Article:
Refcount schemes can, of course, have lengthy pauses of their own--freeing up the root node of a structure with a million or more elements will make your program stall. A refcounting system also spends significantly more overall time doing memory management tasks, usually twice as much (except in the most pathological cases) so a program with a real GC will generally run a bit faster than one with a refcount system. Not hugely faster, since your program ought not be spending all that much time in the memory allocation system, but every percent or two counts.

1 I do actually know of a few non-trivial programs that, when running, do not allocate any dynamic memory at all outside a very limited, and tightly bounded, bit of stack memory. (And I could probably, with work, put my hands on a few that don't use stack, either) They're quite rare, and somewhat special-purpose, but they do exist.

Posted by Dan at June 6, 2003 06:37 PM | TrackBack (3)

This is an excellent introduction. Short, self-contained, easy to follow, with the major trade-offs enumerated. Very well done, great job!

While I prefer garbage collection, its nondeterministic finalization keeps biting me. I would like to be able to explicitly (and implicitly, via stack-based objects [in the lexical sense]) tell the GC to synchronously finalize an object.

I'm fine if this is merely a "hint", like many GC's explicit "run now" calls, of what the GC should do. I understand it's ultimately the GC that needs to make the decision, and the programmer may not see the entire picture.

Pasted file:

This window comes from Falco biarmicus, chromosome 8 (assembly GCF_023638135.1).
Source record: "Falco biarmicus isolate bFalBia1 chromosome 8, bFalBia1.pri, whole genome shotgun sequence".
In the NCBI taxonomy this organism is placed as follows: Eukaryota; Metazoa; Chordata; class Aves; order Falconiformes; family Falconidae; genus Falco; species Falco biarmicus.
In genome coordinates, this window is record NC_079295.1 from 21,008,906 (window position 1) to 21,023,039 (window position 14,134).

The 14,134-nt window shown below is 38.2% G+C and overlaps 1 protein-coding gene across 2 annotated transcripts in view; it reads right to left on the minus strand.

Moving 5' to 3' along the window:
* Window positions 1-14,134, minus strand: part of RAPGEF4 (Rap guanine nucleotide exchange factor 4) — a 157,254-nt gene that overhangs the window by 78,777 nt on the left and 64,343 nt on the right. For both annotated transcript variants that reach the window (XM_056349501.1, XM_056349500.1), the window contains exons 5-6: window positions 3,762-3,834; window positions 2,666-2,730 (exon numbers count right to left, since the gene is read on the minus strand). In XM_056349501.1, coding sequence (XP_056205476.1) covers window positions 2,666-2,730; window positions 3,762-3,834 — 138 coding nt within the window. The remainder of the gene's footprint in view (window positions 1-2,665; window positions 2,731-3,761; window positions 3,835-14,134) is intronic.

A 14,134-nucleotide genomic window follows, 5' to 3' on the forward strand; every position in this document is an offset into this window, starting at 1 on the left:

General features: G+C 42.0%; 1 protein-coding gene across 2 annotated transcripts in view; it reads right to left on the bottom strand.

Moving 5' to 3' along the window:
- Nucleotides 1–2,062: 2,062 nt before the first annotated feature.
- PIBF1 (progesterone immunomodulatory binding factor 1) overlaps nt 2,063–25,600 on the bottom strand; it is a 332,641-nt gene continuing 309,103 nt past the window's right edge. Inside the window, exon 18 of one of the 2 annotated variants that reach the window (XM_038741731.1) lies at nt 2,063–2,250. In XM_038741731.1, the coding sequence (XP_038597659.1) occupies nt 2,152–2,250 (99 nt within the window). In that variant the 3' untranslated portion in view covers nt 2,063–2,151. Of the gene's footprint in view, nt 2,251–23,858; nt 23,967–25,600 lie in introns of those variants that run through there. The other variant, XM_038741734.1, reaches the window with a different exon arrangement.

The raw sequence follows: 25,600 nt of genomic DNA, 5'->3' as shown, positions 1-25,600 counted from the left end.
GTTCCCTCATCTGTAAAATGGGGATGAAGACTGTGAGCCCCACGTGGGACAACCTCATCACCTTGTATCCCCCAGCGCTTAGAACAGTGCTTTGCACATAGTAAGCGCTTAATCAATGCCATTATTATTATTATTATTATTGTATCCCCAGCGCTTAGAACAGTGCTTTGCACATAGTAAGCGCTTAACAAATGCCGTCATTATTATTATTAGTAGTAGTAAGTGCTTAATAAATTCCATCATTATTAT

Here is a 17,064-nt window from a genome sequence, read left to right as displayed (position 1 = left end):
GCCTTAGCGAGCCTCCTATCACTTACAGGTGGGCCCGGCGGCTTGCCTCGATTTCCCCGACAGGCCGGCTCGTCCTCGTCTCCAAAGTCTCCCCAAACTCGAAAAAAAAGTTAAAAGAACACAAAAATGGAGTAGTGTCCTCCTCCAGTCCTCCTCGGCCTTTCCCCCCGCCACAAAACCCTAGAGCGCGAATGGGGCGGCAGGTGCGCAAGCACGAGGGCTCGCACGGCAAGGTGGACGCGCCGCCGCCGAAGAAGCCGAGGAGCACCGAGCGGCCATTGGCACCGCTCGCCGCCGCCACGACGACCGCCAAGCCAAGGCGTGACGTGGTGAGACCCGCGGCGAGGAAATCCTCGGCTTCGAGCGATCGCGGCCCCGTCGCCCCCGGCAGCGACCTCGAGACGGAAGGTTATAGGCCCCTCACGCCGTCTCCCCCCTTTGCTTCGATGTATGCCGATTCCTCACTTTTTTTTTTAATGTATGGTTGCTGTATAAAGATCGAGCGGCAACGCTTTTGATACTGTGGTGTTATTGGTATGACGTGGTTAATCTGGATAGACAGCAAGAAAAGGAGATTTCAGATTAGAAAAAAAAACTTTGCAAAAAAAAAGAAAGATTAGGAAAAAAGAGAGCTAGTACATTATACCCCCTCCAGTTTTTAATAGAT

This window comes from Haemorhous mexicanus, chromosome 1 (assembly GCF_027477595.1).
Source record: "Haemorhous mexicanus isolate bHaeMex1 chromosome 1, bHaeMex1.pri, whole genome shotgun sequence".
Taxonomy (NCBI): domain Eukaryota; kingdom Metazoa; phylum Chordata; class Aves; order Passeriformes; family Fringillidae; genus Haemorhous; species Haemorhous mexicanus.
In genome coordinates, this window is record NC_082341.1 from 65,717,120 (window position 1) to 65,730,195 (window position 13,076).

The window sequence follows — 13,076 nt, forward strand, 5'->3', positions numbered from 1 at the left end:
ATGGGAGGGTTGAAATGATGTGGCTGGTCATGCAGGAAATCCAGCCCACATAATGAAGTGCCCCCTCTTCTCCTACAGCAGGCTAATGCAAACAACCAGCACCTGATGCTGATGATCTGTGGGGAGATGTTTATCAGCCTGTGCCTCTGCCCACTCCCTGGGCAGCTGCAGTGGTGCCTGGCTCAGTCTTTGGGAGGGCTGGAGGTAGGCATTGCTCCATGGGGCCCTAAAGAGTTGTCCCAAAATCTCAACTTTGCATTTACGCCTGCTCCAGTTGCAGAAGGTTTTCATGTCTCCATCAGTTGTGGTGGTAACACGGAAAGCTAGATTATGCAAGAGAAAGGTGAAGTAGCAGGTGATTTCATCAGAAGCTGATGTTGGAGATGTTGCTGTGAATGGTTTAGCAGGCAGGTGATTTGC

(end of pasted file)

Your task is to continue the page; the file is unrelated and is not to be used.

Posted by: rentzsch at June 6, 2003 09:54 PM

There are two ways to synchronously finalize an object. First, of course, is explicit finalization--you exit the scope, and the system kills the variables. Less than optimal if something could still have a handle on them, but works fine in languages that can do sufficient tracing and have sufficient control over itself to properly nuke things.

The alternate is to run a conditional GC sweep at block exit, which is the scheme we're working with for Parrot. Variables can mark themselves as "impatient", and we keep an impatient counter. Conditional sweeps only fire off if there are live impatient data, something the sweep recalculates each time it runs (it's a flag in each PMC) so that when there are no impatient variables the sweep is skipped.

Not great, but not bad.